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The Congestion Mitigation and Air Quality Improvement Program: Assessing 10 Years of Experience - Special Report 264 level. Because of the variety and sometimes innovative nature of the projects funded, the CMAQ program constitutes a valuable laboratory for learning how well different types of projects perform in improving air quality and reducing congestion. To date, however, the evaluations that have been conducted have been of limited use. One reason for this is that none of the evaluations provide direct measurements of the primary final program outcomes—changes in pollutant concentrations and congestion levels. Another is that even the more sophisticated evaluations of necessity involve estimating such crucial effects as changes in traffic volumes or trips using models or inputs derived from models that were developed for regional analysis, and hence are too aggregate to capture the effects of highly location-specific projects. Some of these models, particularly emissions models, also have untested accuracy. Yet another problem is that most of the evaluations of TCMs are based on projected rather than actual outcomes. As a result of these problems, the levels of uncertainty of modeled estimates of project effects in some cases probably exceed the magnitude of the effects. Even when individual studies are reliable, it is difficult to make meaningful comparisons across projects because of differences in assumptions and methods. All these problems can be ameliorated with more attention to evaluation procedures. Thus, it is possible to make great improvements in the present ability to track the effectiveness of CMAQ projects. The limited evidence available suggests that, when compared on the sole criterion of emissions reduced per dollar spent, approaches aimed directly at emission reductions (e.g., new-vehicle emission and fuel standards, well-structured inspection and maintenance programs, and vehicle scrappage programs) have generally been more successful than most CMAQ strategies relying on changes in travel behavior (i.e., TCMs). The past record indicates that broad regulatory control strategies, such as new-vehicle emission and fuel standards, and other measures directly targeting vehicle emission reductions have generally been more cost-effective than attempts under the CMAQ program to change travel behavior. Nonetheless, the cost-effectiveness of some TCMs—those involving regional ridesharing, regional transportation demand management, and some pricing strategies—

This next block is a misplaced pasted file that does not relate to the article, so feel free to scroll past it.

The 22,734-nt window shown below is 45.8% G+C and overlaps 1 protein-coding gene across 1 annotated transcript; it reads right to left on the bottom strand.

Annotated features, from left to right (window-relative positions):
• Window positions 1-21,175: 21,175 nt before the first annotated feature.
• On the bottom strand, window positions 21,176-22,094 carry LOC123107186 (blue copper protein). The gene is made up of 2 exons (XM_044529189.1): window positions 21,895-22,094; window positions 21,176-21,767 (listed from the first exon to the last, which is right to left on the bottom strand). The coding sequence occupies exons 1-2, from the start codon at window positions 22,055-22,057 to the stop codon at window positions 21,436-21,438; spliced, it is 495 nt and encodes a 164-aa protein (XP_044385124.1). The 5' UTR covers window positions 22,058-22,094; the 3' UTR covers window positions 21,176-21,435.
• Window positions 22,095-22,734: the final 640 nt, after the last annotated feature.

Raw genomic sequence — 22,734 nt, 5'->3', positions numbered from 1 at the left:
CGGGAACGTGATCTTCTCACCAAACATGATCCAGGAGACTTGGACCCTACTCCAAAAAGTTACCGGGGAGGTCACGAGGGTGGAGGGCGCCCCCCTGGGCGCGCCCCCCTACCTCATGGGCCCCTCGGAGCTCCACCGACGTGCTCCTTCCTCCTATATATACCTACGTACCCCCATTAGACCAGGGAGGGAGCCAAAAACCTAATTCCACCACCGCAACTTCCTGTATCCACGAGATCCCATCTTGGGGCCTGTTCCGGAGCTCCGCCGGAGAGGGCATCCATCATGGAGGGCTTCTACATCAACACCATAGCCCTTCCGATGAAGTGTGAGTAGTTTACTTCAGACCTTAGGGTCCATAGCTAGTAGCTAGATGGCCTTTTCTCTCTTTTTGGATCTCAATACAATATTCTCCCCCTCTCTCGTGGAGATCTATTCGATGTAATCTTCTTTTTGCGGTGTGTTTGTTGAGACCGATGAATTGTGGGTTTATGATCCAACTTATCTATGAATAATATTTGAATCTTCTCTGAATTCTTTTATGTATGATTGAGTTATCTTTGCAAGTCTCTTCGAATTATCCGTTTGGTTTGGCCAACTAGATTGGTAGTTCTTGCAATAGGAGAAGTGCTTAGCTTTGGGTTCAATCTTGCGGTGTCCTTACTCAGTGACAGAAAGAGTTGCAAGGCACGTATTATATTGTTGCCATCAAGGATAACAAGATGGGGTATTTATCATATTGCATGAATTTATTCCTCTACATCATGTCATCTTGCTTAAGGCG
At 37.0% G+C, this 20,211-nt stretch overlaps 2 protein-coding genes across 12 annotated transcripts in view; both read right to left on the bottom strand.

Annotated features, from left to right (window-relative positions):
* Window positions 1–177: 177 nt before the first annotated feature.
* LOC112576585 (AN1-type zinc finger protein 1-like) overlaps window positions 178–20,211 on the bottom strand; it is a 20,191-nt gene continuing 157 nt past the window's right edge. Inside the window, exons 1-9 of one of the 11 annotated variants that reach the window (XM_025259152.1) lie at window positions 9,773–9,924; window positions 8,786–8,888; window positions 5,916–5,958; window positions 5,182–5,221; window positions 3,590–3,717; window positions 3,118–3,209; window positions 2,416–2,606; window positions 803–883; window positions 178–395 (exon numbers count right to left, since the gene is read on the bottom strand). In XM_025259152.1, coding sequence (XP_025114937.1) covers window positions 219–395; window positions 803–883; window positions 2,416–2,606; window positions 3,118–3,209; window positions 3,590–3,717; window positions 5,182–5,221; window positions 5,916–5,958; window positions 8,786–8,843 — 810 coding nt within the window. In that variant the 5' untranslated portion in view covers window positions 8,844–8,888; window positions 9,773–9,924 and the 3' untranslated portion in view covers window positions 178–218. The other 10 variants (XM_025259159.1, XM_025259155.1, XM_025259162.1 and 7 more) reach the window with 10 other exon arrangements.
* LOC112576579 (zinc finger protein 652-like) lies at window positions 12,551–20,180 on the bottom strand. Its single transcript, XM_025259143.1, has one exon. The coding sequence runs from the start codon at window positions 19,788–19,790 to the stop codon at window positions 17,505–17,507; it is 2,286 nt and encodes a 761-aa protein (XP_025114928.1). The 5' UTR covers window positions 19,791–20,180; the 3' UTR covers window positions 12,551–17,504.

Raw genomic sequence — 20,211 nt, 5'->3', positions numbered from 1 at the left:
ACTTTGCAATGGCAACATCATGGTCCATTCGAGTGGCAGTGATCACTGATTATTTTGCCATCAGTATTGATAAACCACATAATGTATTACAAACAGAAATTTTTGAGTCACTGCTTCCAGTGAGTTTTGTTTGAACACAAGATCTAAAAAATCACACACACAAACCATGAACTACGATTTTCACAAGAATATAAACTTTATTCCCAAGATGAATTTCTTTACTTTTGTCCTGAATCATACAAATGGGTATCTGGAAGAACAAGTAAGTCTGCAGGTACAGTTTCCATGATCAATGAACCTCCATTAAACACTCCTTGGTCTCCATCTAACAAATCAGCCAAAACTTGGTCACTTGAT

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The Congestion Mitigation and Air Quality Improvement Program: Assessing 10 Years of Experience - Special Report 264 compares favorably with that of non-CMAQ-eligible control strategies. There is considerable uncertainty about these conclusions, however. First, the comparisons are based on estimates of emission reductions for the ozone precursors only—volatile organic compounds (VOCs) and oxides of nitrogen (NOx)—because the data were generally not available for other pollutants. Had estimates of emission reductions for particulates and carbon monoxide (CO) been available, strategies focused on these pollutant sources (e.g., alternative-fuel buses) might have ranked more favorably. Second, the wide range of cost-effectiveness results for TCMs, even for the same type of CMAQ strategy, suggests that performance depends largely on context, that is, on where and how projects are executed. Third, many TCMs have benefits other than emission reductions (e.g., congestion mitigation, ecological effects). Finally, the estimates for nearly all strategies are affected by modeling uncertainties. Modeled estimates have generally tended to overestimate emission reductions. Inspection and maintenance programs provide a good illustration. Modeled results show such programs to be highly cost-effective, but a recent study (NRC 2001) revealed that the emission benefits are overestimated for many of these programs. Modeling uncertainties are compounded for TCMs, which require the prediction of travel as well as emission effects, adding to the uncertainty of the estimates. The CMAQ program encourages innovation and experimentation that can lead to the development of cost-effective projects. The program provides incentives and resources for local agencies to think seriously about new strategies for improving air quality and reducing congestion. With its focus on new facilities and services and its breadth of eligible nontraditional transportation projects, the program encourages local areas to experiment and provides the opportunity to fund small demonstration projects. If local areas can learn from the successes and failures of these efforts and share this learning widely, some of these projects may in time warrant broader implementation and leverage more traditional funding sources. The historical performance of CMAQ projects does not provide a basis for confident projections about the future cost-effectiveness of these projects. Since the CMAQ program was enacted in 1991, the vehicle fleet has gradually become cleaner as newer vehicles meeting